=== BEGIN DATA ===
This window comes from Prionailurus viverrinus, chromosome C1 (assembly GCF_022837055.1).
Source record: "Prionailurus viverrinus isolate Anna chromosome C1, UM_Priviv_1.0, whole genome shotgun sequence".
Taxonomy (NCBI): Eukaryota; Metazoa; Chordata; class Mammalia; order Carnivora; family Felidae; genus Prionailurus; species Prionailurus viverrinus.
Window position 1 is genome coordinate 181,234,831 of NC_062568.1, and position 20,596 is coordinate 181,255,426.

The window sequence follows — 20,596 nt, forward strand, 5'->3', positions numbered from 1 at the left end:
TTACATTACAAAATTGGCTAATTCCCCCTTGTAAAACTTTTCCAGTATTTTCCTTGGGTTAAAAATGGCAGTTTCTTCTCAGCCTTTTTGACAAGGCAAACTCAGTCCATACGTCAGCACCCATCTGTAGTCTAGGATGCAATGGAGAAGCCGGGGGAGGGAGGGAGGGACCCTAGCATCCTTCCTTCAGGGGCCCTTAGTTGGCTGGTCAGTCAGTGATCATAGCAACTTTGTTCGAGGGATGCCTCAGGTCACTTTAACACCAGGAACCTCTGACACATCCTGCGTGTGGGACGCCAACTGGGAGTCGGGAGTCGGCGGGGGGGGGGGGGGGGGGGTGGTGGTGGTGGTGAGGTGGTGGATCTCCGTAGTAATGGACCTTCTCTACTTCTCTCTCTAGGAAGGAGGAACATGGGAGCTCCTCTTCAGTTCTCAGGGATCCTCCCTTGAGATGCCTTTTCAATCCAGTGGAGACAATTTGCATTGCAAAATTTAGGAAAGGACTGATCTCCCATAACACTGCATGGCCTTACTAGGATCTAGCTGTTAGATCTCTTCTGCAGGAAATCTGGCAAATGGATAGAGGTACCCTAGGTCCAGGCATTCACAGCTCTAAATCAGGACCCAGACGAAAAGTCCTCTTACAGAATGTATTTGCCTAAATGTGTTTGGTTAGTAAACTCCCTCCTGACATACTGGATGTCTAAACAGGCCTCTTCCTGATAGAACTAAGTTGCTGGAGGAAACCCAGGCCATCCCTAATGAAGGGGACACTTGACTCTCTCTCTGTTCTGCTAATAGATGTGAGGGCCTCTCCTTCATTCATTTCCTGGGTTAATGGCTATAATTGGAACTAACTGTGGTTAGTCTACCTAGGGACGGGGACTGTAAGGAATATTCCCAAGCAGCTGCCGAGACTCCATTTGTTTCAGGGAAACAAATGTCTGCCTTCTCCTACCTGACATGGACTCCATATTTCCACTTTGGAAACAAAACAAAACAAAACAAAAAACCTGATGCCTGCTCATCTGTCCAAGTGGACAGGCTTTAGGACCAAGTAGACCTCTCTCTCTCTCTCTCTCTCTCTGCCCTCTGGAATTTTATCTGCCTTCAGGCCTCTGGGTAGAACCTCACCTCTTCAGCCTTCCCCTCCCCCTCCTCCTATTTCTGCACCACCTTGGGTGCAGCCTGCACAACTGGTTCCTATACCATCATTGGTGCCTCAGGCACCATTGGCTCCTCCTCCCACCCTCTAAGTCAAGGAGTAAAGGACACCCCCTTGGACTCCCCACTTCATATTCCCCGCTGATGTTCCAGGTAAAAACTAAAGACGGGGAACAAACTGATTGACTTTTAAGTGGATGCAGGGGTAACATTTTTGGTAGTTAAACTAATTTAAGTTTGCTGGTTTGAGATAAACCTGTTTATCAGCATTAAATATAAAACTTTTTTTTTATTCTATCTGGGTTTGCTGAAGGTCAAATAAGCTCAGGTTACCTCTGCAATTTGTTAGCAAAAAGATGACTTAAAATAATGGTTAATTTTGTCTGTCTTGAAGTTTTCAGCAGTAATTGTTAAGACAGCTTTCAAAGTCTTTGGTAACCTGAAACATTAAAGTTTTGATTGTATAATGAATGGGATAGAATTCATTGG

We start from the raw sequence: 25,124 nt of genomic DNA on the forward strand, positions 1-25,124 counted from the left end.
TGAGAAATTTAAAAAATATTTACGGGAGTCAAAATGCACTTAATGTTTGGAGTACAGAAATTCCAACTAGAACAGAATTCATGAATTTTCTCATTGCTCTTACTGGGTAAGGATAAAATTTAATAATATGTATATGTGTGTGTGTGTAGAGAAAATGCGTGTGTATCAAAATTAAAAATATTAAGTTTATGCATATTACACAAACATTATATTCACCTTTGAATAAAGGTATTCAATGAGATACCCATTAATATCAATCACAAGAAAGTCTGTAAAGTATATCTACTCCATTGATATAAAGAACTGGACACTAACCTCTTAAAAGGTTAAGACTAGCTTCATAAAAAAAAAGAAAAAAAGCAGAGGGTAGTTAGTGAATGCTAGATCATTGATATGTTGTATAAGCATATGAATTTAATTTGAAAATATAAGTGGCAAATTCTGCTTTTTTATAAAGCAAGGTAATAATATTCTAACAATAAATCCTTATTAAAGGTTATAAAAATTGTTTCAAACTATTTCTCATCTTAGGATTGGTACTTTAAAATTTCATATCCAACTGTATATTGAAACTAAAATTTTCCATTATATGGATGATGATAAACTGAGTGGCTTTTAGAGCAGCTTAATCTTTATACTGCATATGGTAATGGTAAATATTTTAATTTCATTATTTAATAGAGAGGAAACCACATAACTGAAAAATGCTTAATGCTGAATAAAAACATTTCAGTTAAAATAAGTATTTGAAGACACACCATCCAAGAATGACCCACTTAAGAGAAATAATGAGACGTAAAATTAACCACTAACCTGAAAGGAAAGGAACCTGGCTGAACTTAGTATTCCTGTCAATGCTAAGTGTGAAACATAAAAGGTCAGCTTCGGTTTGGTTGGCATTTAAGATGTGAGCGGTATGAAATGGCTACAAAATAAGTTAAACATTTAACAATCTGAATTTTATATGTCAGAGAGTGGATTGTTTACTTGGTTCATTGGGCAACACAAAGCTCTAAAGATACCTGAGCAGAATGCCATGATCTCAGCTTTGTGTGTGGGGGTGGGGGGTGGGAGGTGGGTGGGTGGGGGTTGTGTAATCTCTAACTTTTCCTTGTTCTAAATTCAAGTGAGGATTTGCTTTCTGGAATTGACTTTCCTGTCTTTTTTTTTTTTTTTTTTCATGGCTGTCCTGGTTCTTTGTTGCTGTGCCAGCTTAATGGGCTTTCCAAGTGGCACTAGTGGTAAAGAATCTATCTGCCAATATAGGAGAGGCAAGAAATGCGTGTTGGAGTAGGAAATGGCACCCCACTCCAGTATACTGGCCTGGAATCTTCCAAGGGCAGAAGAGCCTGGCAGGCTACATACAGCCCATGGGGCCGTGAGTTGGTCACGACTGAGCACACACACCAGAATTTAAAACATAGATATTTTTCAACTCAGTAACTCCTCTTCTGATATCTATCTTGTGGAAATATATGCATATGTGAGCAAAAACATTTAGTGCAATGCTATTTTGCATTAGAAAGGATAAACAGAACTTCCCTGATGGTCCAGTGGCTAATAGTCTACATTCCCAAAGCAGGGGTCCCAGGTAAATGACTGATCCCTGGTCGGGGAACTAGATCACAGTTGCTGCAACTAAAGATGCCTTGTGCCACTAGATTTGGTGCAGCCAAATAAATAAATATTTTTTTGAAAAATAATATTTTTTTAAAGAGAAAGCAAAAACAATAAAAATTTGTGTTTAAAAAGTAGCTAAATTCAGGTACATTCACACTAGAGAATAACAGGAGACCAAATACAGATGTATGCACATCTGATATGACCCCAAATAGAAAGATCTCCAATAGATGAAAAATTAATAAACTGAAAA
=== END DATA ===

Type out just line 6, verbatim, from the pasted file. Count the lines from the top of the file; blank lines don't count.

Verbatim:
TTACATTACAAAATTGGCTAATTCCCCCTTGTAAAACTTTTCCAGTATTTTCCTTGGGTTAAAAATGGCAGTTTCTTCTCAGCCTTTTTGACAAGGCAAACTCAGTCCATACGTCAGCACCCATCTGTAGTCTAGGATGCAATGGAGAAGCCGGGGGAGGGAGGGAGGGACCCTAGCATCCTTCCTTCAGGGGCCCTTAGTTGGCTGGTCAGTCAGTGATCATAGCAACTTTGTTCGAGGGATGCCTCAGGTCACTTTAACACCAGGAACCTCTGACACATCCTGCGTGTGGGACGCCAACTGGGAGTCGGGAGTCGGCGGGGGGGGGGGGGGGGGGGTGGTGGTGGTGGTGAGGTGGTGGATCTCCGTAGTAATGGACCTTCTCTACTTCTCTCTCTAGGAAGGAGGAACATGGGAGCTCCTCTTCAGTTCTCAGGGATCCTCCCTTGAGATGCCTTTTCAATCCAGTGGAGACAATTTGCATTGCAAAATTTAGGAAAGGACTGATCTCCCATAACACTGCATGGCCTTACTAGGATCTAGCTGTTAGATCTCTTCTGCAGGAAATCTGGCAAATGGATAGAGGTACCCTAGGTCCAGGCATTCACAGCTCTAAATCAGGACCCAGACGAAAAGTCCTCTTACAGAATGTATTTGCCTAAATGTGTTTGGTTAGTAAACTCCCTCCTGACATACTGGATGTCTAAACAGGCCTCTTCCTGATAGAACTAAGTTGCTGGAGGAAACCCAGGCCATCCCTAATGAAGGGGACACTTGACTCTCTCTCTGTTCTGCTAATAGATGTGAGGGCCTCTCCTTCATTCATTTCCTGGGTTAATGGCTATAATTGGAACTAACTGTGGTTAGTCTACCTAGGGACGGGGACTGTAAGGAATATTCCCAAGCAGCTGCCGAGACTCCATTTGTTTCAGGGAAACAAATGTCTGCCTTCTCCTACCTGACATGGACTCCATATTTCCACTTTGGAAACAAAACAAAACAAAACAAAAAACCTGATGCCTGCTCATCTGTCCAAGTGGACAGGCTTTAGGACCAAGTAGACCTCTCTCTCTCTCTCTCTCTCTCTGCCCTCTGGAATTTTATCTGCCTTCAGGCCTCTGGGTAGAACCTCACCTCTTCAGCCTTCCCCTCCCCCTCCTCCTATTTCTGCACCACCTTGGGTGCAGCCTGCACAACTGGTTCCTATACCATCATTGGTGCCTCAGGCACCATTGGCTCCTCCTCCCACCCTCTAAGTCAAGGAGTAAAGGACACCCCCTTGGACTCCCCACTTCATATTCCCCGCTGATGTTCCAGGTAAAAACTAAAGACGGGGAACAAACTGATTGACTTTTAAGTGGATGCAGGGGTAACATTTTTGGTAGTTAAACTAATTTAAGTTTGCTGGTTTGAGATAAACCTGTTTATCAGCATTAAATATAAAACTTTTTTTTTATTCTATCTGGGTTTGCTGAAGGTCAAATAAGCTCAGGTTACCTCTGCAATTTGTTAGCAAAAAGATGACTTAAAATAATGGTTAATTTTGTCTGTCTTGAAGTTTTCAGCAGTAATTGTTAAGACAGCTTTCAAAGTCTTTGGTAACCTGAAACATTAAAGTTTTGATTGTATAATGAATGGGATAGAATTCATTGG